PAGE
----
Monthly Archives: February 2012

RESEARCH BRIEF: Reducing Energy Inefficiencies Using an Energy Management System

Shawn Crawford, MS Candidate at Virginia Tech Department of Sustainable Biomaterials. Contact Shawn at shawn88@vt.edu
 

Petroleum (oil) is the largest U.S. primary energy consumption followed by natural gas, coal, nuclear electric power, and renewable energy (EIA, 2011). Electricity is a secondary energy sources produced by these sources. Some of the main energy consumers in the U.S. are residential, commercial, industrial, and transportation. Industry accounts for one-third of the energy used in the country, 28% of that energy comes from natural gas and 14 % comes from electricity (EIA, 2009). Electrical demand growth is projected to increase at about 1% per year through 2035, while from 2005 to 2009 cents per kilowatthour increased by 1.24 (EIA, 2009). Due to a continually increasing demand for energy sources and a limited supply of those sources, energy prices are expected to increase (EnerNoc, 2011).

Figure 1. Electricity consumption over a 6 day period in a manufacturing facility

 Energy Management System (EMS)

An Energy Management System or EMS provides a company constant data feedback on their energy consumption. Depending on the type of EMS, energy consumption can be tracked all the way down to 5 min intervals. The more detailed the EMS the greater potential for improvements. Imagine and EMS that provides a company’s natural gas consumption every hour as opposed to a power company providing the information monthly. Some benefits of an EMS include; being able separate consumption rates, able to identify high consuming areas, able to make daily adjustments to improve monthly bill, automated system automatically manages/adjust to improve energy inefficiencies, and able to create new process improvements to increase efficient energy use. Figure 1 shows a snapshot of an EMS.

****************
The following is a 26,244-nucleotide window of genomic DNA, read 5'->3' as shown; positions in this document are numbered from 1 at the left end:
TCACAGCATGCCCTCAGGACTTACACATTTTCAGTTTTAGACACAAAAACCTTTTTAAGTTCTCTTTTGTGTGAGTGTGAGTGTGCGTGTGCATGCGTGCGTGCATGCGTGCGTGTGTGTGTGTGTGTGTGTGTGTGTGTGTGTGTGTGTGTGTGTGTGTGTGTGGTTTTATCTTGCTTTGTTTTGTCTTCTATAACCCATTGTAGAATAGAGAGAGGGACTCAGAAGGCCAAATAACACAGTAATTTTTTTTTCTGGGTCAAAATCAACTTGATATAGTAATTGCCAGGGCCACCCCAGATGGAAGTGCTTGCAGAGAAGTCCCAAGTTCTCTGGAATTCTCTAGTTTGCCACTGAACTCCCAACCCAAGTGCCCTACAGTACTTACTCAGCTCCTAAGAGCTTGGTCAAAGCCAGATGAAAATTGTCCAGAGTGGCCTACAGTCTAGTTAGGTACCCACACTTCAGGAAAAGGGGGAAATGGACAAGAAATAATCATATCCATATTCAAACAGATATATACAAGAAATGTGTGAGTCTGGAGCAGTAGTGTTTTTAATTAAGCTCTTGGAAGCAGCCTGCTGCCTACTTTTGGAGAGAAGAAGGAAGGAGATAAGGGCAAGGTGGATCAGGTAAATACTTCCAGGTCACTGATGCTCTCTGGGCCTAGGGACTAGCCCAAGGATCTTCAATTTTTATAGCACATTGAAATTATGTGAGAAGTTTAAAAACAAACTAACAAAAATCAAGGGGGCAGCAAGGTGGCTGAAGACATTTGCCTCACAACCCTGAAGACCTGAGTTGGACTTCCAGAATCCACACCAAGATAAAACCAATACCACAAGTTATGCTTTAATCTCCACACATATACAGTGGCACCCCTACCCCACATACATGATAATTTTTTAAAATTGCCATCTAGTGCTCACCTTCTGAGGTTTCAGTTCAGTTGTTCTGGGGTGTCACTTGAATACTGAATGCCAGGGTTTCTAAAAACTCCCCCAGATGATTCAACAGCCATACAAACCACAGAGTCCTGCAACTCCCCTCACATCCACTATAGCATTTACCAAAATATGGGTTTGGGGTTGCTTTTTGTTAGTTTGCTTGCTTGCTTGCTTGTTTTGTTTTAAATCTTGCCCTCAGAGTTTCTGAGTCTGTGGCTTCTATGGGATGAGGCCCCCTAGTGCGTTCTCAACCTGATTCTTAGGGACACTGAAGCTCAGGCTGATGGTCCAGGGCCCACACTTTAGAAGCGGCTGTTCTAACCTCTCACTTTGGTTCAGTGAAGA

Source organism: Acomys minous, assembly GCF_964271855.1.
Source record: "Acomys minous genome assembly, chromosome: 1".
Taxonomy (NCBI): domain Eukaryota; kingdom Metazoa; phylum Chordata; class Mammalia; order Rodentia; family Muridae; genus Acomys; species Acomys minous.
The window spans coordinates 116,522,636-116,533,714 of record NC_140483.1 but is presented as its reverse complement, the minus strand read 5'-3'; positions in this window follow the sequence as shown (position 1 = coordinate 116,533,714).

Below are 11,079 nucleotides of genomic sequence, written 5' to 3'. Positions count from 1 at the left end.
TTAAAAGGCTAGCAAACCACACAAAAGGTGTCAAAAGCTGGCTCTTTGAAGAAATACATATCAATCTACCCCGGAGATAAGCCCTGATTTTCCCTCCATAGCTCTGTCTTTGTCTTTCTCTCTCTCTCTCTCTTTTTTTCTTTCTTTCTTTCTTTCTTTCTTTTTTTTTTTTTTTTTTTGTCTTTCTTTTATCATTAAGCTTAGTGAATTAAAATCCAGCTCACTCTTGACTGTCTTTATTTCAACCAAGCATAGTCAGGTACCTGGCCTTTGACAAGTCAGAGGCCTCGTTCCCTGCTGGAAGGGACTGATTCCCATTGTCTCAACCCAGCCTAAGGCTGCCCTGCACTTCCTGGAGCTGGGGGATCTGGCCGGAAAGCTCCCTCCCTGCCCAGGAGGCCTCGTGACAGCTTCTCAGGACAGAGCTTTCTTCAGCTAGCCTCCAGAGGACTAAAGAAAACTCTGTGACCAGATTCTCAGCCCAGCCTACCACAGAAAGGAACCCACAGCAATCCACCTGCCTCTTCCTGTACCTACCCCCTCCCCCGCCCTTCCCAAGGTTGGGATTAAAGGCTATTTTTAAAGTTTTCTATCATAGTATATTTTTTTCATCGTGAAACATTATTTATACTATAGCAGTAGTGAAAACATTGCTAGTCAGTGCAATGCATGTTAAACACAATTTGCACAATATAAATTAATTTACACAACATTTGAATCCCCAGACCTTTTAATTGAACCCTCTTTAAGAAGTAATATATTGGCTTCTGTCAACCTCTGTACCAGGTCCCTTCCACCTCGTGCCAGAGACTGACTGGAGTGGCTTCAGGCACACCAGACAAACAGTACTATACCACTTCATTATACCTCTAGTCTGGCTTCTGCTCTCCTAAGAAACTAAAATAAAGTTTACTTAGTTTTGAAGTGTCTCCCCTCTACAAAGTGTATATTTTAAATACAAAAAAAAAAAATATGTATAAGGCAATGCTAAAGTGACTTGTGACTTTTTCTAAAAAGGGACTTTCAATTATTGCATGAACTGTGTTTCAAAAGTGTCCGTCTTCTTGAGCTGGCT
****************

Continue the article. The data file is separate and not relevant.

Managing Energy and Process

Fostering innovation and creativity should be an ongoing project for managers. An EMS provides the tools for a manager to take employee innovation and put it to the test. Innovative employees provide solutions to ongoing problems associated with the business, finances, process, and product, because they are the experts at their job/task. Providing employees with real time feedback showing how their improvements have helped to save money motivates employees to continually improve. This is crucial in sustaining an atmosphere of continuous improvement.

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